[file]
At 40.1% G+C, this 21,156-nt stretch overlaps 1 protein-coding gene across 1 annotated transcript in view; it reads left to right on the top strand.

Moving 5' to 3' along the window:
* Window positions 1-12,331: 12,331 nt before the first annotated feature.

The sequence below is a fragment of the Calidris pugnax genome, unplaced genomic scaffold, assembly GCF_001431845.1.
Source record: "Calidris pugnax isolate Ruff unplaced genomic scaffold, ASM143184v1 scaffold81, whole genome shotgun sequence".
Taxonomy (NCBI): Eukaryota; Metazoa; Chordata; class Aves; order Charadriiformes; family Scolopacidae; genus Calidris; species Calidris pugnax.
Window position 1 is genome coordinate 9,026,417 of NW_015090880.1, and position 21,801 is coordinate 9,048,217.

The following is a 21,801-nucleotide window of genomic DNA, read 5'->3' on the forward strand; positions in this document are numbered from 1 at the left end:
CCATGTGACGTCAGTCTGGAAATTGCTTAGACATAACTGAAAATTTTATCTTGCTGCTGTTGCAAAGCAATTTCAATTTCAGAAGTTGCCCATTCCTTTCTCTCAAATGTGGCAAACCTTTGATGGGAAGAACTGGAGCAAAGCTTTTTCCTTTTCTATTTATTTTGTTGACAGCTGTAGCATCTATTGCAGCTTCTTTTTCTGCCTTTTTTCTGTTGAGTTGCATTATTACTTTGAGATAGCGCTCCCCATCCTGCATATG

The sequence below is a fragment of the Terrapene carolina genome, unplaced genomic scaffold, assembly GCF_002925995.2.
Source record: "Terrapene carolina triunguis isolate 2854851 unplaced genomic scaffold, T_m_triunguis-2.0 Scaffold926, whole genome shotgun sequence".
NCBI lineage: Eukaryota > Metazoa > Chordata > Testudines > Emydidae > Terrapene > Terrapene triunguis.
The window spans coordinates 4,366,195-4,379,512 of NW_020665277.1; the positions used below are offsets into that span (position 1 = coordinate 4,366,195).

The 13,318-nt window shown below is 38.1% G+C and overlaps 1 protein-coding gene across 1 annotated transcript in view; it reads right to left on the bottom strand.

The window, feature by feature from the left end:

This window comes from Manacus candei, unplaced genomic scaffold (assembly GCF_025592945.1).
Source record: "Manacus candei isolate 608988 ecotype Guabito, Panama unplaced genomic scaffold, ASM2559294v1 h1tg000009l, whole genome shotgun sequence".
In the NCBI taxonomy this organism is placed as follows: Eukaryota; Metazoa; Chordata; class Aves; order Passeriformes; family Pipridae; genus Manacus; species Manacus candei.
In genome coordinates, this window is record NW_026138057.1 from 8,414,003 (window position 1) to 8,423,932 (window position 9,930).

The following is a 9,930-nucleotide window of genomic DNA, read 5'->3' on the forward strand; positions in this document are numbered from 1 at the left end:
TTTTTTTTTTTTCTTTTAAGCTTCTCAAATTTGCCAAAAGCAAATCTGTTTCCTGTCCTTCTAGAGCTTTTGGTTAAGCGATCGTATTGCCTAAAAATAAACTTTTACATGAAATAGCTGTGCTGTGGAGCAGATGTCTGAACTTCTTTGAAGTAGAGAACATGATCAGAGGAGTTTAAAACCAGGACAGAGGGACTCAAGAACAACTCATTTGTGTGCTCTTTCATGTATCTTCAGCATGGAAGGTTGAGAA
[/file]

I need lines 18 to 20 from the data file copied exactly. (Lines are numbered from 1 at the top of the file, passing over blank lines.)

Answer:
In the NCBI taxonomy this organism is placed as follows: Eukaryota; Metazoa; Chordata; class Aves; order Passeriformes; family Pipridae; genus Manacus; species Manacus candei.
In genome coordinates, this window is record NW_026138057.1 from 8,414,003 (window position 1) to 8,423,932 (window position 9,930).

The following is a 9,930-nucleotide window of genomic DNA, read 5'->3' on the forward strand; positions in this document are numbered from 1 at the left end: